How to Reduce Student Loan Payments
A deferment or forbearance allows you to temporarily stop making your federal student loan payments or temporarily reduce your monthly payment amount. This may help you avoid default.
How can I make my student loan payment less?
Apply for an income-driven repayment plan.
Sign up for a graduated repayment plan.
Consider an extended repayment plan.
Consolidate your loans.
Move to another state.
Enroll in automatic payments.
Get help from your employer.
Refinance your student loans.
Can you negotiate student loan payments?
If your loans are in default and you have a chunk of cash saved up, your lender might be willing to negotiate a settlement agreement with you. It's a good idea if you're behind on your debt and can pay off a good portion of it right away. The amount of money you may be able to save will vary according to your lender.
Will student loans be forgiven after 20 years?
Any outstanding balance on your loan will be forgiven if you haven't repaid your loan in full after 20 years (if all loans were taken out for undergraduate study) or 25 years (if any loans were taken out for graduate or professional study).
You can potentially save tens of thousands of dollars throughout the life of your loan by refinancing. There are three main benefits to refinancing student loans: You can get a lower monthly payment, freeing up cash for other expenses. You can pay off your loan faster, saving you money in interest.
Consolidate your federal loans
Federal loan consolidation lets you combine all of your government loans into a single bill. It won’t result in a lower interest rate, but it could extend your repayment term. Depending on your total debt, terms can range from 10 to 30 years. With a longer term, your monthly payments will be lower. However, a longer term also means you’ll pay more interest over time.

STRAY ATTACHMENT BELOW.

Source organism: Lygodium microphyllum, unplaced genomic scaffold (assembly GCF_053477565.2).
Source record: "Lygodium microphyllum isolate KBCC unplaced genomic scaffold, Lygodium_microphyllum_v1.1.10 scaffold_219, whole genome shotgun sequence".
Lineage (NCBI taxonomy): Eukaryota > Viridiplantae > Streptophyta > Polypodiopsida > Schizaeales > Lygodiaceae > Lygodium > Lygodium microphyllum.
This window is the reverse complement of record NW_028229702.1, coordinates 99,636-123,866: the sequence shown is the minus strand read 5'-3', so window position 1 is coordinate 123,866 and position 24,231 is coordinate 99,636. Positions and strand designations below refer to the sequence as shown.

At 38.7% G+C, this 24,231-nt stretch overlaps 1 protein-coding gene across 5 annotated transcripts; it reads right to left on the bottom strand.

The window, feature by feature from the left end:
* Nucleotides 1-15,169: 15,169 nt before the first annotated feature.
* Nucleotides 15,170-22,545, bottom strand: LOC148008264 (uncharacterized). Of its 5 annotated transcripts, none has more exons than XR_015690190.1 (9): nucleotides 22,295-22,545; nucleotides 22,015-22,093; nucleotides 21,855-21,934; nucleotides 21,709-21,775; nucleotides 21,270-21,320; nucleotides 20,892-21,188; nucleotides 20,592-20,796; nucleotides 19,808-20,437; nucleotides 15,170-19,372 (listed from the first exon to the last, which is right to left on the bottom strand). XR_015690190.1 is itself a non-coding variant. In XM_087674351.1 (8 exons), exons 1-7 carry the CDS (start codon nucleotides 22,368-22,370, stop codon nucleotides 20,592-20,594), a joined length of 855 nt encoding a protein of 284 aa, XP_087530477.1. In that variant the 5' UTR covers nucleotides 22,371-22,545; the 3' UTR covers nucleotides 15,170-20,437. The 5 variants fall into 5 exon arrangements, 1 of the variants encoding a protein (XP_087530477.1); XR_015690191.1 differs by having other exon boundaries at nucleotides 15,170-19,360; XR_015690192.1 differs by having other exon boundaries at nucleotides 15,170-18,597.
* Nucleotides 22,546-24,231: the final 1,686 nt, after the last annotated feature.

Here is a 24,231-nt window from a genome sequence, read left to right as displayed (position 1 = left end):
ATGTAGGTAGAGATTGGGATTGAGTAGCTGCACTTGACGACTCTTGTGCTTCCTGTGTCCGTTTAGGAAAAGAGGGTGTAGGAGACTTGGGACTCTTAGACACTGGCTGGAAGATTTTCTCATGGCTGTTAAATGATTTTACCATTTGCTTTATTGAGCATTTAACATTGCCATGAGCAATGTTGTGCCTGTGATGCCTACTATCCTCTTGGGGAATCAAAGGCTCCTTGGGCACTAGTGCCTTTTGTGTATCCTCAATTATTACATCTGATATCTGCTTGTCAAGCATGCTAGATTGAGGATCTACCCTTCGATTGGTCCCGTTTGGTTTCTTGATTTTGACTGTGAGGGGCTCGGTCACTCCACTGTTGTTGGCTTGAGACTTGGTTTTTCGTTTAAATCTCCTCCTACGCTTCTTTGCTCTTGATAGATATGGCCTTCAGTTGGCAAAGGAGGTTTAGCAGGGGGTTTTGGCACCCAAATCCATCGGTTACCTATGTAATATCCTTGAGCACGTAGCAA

This strategic move is only available to federal student loan borrowers. If you have private student loans, consider refinancing.
Ask for a temporary payment decrease
Temporarily reducing your payments can help you stay on track and avoid default, but you’ll have to ask for it.
Federal loan servicers don’t lower your payment temporarily — they only offer long-term options like income-driven repayment. But your private lender could modify your loan by reducing your monthly payment or interest rate for a short period of time.
Contact your private lender to find out what short-term payment modification options they offer and the process to get started. You might have to prove financial hardship, for example.
If income-based repayment, extending your repayment term, and/or refinancing for a lower interest rate don't lower your monthly payments enough, there are other options you can explore. While these aren't guaranteed, depending on the type of loan you have they're worth exploring. The alternative student loan repayment options for you include: